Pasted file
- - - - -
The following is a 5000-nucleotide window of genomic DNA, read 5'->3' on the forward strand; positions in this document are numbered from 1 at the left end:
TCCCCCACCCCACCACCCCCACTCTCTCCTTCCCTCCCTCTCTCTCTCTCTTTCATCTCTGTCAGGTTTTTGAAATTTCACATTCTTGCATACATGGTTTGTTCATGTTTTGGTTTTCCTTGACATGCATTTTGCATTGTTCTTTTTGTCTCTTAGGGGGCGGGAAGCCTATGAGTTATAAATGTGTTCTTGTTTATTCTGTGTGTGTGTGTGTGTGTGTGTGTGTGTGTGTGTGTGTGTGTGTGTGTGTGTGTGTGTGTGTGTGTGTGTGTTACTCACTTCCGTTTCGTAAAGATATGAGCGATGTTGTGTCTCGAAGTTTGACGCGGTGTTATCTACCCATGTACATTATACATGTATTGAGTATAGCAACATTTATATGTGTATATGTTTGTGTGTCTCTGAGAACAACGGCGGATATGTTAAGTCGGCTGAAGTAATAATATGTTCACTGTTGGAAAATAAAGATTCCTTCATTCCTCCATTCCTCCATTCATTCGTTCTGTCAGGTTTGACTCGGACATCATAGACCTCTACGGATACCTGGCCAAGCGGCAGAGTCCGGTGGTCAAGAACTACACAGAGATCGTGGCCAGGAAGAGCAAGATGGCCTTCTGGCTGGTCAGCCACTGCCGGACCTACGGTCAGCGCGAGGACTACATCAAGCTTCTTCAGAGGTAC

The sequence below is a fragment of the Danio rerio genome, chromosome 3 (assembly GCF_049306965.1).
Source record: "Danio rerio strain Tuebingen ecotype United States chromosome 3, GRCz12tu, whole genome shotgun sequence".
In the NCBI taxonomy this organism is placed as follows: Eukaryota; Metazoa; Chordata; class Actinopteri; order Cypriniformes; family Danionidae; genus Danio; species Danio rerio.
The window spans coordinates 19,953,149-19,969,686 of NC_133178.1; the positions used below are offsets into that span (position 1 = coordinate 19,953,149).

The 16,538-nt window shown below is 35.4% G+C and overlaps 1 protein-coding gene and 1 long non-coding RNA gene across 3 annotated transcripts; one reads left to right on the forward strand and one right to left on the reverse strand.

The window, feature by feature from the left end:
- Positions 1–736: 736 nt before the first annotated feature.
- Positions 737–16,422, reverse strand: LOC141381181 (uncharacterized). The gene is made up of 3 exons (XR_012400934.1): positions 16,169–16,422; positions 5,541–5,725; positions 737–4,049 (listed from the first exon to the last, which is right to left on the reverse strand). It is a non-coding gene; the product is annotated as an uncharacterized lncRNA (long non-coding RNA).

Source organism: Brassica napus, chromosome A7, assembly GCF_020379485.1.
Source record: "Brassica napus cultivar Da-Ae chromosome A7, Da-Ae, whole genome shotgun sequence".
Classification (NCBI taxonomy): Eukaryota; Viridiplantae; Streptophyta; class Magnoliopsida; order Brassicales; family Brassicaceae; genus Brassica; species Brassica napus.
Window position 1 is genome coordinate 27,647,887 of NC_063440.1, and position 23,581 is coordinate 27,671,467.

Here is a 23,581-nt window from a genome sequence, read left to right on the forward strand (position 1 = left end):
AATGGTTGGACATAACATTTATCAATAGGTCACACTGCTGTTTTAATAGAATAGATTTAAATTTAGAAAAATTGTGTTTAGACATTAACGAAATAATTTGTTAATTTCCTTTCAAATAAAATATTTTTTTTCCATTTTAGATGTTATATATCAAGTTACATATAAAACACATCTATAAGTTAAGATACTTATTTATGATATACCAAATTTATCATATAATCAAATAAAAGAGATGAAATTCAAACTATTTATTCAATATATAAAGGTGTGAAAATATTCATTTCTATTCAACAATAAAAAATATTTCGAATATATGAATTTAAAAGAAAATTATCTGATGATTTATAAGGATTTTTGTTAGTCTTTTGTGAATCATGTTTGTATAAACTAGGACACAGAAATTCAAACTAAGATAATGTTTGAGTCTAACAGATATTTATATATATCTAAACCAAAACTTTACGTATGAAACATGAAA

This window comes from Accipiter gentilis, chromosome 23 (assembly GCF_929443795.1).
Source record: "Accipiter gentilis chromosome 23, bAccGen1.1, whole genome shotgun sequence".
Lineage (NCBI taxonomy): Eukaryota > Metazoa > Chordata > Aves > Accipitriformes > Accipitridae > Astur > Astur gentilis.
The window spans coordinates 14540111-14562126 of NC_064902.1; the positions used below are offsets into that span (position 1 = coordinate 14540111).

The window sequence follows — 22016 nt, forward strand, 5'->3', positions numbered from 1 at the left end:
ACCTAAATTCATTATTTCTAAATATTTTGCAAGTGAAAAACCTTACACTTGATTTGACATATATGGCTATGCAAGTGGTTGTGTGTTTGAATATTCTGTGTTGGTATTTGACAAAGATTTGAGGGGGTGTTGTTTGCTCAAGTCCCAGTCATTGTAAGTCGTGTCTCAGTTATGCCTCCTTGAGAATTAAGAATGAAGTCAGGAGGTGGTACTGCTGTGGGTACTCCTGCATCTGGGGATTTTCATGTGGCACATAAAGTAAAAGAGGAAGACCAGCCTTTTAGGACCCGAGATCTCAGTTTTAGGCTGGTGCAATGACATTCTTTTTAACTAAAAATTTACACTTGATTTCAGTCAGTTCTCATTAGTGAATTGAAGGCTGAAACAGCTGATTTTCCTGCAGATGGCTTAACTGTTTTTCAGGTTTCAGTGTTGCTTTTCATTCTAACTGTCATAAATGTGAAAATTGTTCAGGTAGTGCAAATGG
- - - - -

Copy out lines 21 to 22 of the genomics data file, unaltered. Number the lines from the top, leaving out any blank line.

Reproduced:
The window sequence follows — 22016 nt, forward strand, 5'->3', positions numbered from 1 at the left end:
ACCTAAATTCATTATTTCTAAATATTTTGCAAGTGAAAAACCTTACACTTGATTTGACATATATGGCTATGCAAGTGGTTGTGTGTTTGAATATTCTGTGTTGGTATTTGACAAAGATTTGAGGGGGTGTTGTTTGCTCAAGTCCCAGTCATTGTAAGTCGTGTCTCAGTTATGCCTCCTTGAGAATTAAGAATGAAGTCAGGAGGTGGTACTGCTGTGGGTACTCCTGCATCTGGGGATTTTCATGTGGCACATAAAGTAAAAGAGGAAGACCAGCCTTTTAGGACCCGAGATCTCAGTTTTAGGCTGGTGCAATGACATTCTTTTTAACTAAAAATTTACACTTGATTTCAGTCAGTTCTCATTAGTGAATTGAAGGCTGAAACAGCTGATTTTCCTGCAGATGGCTTAACTGTTTTTCAGGTTTCAGTGTTGCTTTTCATTCTAACTGTCATAAATGTGAAAATTGTTCAGGTAGTGCAAATGG